Plan to Fail!
As the old adage goes – failing to plan is a plan to fail.
According to the Telegraph, prior to 2020 (!) 20% of new businesses failed to make it past their first year, and a staggering 60% went bust within their first three years.
The primary reason – They didn't have a robust and clearly mapped out business plan.
Having a great new idea and the enthusiasm to run with it is just the start of a successful business.
It’s vital to not only have a sound product or service to take to market, but to also have a well thought-through and robust business plan that maps out your aims and objectives, how you aim to achieve them, how long they will take and any risks you need to be aware of and potentially mitigate against.
A Business Road Map
The minimum length of a business plan should be 12 months, and it is recommended you review this regularly and adapt and innovate against any market changes.
Your business plan should include:
The Situation – including:
The prevailing landscape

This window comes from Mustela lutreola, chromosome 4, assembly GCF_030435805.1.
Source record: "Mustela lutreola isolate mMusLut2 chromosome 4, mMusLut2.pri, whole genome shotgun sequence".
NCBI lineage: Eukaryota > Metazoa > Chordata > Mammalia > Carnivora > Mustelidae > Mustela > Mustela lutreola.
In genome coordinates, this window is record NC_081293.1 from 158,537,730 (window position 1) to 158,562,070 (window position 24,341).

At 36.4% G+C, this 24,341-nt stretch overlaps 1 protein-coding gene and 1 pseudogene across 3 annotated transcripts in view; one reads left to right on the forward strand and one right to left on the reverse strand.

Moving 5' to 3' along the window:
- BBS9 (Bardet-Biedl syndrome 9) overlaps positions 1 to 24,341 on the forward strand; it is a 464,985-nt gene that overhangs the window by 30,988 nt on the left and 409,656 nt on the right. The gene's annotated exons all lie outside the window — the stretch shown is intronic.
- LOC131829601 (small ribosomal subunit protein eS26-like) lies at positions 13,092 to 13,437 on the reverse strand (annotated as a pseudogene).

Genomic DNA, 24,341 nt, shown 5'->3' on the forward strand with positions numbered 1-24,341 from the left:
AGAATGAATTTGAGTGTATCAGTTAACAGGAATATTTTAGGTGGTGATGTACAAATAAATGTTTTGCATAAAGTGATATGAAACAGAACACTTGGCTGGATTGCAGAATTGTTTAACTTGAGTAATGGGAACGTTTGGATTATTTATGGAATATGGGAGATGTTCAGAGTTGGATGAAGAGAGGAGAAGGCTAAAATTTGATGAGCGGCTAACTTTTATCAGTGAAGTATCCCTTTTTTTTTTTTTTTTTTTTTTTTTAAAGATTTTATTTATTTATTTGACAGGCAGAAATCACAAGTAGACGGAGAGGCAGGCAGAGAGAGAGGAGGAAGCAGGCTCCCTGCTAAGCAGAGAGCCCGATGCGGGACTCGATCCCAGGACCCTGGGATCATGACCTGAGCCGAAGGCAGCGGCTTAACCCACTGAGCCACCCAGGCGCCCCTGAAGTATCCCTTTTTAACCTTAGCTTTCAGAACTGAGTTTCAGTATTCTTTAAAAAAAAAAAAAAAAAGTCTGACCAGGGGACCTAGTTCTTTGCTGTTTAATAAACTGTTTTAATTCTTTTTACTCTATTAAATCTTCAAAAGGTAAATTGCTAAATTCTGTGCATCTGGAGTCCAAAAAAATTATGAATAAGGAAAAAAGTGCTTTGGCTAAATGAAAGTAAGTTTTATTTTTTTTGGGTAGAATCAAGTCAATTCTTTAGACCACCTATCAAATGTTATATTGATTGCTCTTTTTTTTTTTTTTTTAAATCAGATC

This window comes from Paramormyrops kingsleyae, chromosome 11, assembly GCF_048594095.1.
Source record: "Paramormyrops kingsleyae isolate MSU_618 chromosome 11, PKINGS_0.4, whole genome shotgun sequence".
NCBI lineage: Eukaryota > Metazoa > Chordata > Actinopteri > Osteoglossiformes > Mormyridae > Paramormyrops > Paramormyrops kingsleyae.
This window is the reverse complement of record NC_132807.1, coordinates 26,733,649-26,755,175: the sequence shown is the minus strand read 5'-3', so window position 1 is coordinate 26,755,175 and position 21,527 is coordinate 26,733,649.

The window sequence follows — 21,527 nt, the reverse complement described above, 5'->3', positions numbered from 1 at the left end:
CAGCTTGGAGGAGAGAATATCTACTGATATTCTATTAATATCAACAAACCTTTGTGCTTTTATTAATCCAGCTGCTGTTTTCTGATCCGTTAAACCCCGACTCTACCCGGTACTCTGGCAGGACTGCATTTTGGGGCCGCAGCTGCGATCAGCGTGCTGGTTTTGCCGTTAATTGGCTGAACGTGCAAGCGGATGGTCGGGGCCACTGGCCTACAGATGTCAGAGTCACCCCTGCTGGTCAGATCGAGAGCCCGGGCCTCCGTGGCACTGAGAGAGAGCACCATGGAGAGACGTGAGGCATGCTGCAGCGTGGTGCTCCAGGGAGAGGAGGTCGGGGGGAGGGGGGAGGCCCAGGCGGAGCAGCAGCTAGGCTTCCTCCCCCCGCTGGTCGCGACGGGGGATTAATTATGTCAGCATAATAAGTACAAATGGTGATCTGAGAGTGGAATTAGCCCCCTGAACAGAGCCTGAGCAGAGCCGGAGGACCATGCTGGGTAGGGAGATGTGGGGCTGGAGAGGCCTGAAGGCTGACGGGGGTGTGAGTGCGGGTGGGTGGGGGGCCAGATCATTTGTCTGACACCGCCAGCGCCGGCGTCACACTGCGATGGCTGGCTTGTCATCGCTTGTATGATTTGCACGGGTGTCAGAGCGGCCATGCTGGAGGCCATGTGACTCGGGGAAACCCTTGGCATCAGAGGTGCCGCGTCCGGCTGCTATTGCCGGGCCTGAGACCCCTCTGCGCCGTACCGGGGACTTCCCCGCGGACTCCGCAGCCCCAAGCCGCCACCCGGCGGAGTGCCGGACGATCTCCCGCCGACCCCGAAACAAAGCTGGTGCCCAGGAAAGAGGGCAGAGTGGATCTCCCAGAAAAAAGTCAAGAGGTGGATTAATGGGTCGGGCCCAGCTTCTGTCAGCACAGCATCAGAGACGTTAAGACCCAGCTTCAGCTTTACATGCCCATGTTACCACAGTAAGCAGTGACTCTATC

Your Big idea
Target Customer/ideal client
The Strategy – including:
The Tactics – including:
Development plan (costs and challenges)
Channel plan (route to market)
Customer validation plan
Identifying your ideal client is a critical component of your plan.
Strategic goals are the visions you have for your business that have a quantifiable outcome. This means that achieving the goal must be something you can measure and track, using data like increased numbers, financial figures or improved productivity rates.
Strategic goals should be:
1.Purpose-Driven. The starting point for creating strategic goals is to ask yourself what your company's purpose and values are.
2.Long-Term and forward focused.
SMART is an acronym for a set of guidelines you can follow to help ensure the goals you set for your business have the best chance of being achieved.
SMART stands for:
Key performance indicators (KPIs)
KPIs are a set of quantifiable measurements created to gauge a company's long-term performance.
KPIs serve to help determine if a company's strategic, financial, and operational achievements are being met, especially when compared to those of other businesses within the same or similar sectors.
Examples of Financial KPIs
• Growth in Revenue.
• Net Profit Margin.
• Gross Profit Margin.
• Operational Cash Flow.
• Current Accounts Receivables.
• Inventory Turnover.
Setting SMART Strategic goals from the outset, aligned to specific KPIs ensures you have a clear view of how your business is performing and progressing, enabling you to take remedial and adaptive action early on if the game appears to be changing or your plan is not delivering what you expected.